About Emirates

Connectivity, Competition and Consumer Choice

About Emirates

As the largest airline globally measured by international passengers carried, Emirates plays an active role in aviation policy debates that impact the industry.

Our position on competition, liberalisation and government financial intervention in aviation is strongly focused on consumers and, at the heart of our business model, is a commitment to true international competition and open skies. The notion of protecting of a national carrier simply because it carries the flag of one particular country belongs to the past. Where governments protect flag carriers, competition is weak, exporters suffer, tourism stagnates and passengers are forced to pay some of the highest fares in the world. Robust competition allows more people to fly, and liberalised economies with open market access tend to be the strongest. Dubai is a long-term supporter of open markets with its first open skies type agreement signed in 1937. This policy has played an integral role in ensuring over 100 international airlines have flights to Dubai and that more than 78 million passengers pass through the airport annually.

Similarly, Emirates does not belong to any of the traditional alliances. We choose to chart our own future. In April 2013 we partnered with Qantas in a codeshare partnership, arranged in such a way to maximise benefits for our customers, create cost and network efficiencies for both airlines, and reinforce Dubai's standing as a global hub. We also have codeshare arrangements with other carriers, for example JetBlue, Alaska Airlines in the US, Malaysia Airlines, Korean Air, TAP Portugal and Copa Airlines.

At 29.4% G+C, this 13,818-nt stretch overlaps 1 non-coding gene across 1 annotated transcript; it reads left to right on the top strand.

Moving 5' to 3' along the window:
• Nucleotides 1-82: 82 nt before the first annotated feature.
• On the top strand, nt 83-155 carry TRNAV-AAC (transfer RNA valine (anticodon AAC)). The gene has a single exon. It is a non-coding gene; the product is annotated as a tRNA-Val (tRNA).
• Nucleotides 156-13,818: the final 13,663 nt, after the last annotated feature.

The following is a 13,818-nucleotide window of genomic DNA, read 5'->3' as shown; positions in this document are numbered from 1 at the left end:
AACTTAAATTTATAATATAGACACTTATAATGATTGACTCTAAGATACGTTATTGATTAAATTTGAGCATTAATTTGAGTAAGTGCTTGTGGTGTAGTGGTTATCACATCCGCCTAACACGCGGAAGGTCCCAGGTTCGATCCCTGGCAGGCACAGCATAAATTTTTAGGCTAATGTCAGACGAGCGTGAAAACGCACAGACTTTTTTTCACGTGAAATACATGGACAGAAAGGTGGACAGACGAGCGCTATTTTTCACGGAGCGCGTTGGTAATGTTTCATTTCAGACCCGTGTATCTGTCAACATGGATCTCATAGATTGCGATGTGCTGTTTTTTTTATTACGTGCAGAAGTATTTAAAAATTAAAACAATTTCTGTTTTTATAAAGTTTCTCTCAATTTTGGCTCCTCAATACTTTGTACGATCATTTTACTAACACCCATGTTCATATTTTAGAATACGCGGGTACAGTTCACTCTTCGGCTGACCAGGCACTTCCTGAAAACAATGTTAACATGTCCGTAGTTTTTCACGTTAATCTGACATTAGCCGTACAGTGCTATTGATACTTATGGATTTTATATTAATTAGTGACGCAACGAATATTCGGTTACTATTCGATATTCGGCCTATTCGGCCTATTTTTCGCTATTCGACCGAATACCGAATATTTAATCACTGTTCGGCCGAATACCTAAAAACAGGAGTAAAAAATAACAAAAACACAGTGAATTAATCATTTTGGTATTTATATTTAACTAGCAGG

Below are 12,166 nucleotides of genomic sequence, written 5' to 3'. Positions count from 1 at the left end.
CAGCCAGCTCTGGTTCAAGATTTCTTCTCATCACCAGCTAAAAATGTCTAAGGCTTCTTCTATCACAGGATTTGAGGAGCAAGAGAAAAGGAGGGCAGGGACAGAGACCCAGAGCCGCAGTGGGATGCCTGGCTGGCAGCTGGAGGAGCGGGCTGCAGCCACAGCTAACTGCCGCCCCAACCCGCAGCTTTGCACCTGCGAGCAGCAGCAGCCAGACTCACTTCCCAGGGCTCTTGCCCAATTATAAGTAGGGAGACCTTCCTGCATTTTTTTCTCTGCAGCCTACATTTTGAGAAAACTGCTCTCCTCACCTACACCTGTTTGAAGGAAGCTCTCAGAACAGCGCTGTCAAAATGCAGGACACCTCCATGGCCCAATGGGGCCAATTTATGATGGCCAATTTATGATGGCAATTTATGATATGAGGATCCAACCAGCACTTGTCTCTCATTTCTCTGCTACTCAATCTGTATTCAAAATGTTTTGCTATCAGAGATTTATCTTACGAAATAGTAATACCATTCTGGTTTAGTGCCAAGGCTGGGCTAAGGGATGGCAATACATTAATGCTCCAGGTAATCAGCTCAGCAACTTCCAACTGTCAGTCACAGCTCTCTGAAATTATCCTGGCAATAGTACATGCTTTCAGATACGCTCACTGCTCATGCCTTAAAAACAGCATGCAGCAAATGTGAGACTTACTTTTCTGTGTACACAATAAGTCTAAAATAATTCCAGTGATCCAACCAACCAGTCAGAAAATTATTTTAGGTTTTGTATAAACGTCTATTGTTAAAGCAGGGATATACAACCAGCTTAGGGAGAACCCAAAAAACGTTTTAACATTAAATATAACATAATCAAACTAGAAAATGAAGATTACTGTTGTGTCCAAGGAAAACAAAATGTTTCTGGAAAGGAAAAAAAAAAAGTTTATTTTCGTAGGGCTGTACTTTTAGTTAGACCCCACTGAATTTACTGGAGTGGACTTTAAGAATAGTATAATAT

The environmental impact of aviation is an increasingly important topic of debate within international aviation and environmental policy, and an area that we devote a great deal of time to. We are committed to becoming more sustainable and improving our environmental performance. We also believe governments must find a better balance between incentivising responsible corporate behaviour and motivating change, and avoiding more punitive political and policy measures that weaken our industry’s ability to invest in sustainable growth and that unfairly impact our customers.

Published on: 26 October 2017
Last update on: 11 December 2017
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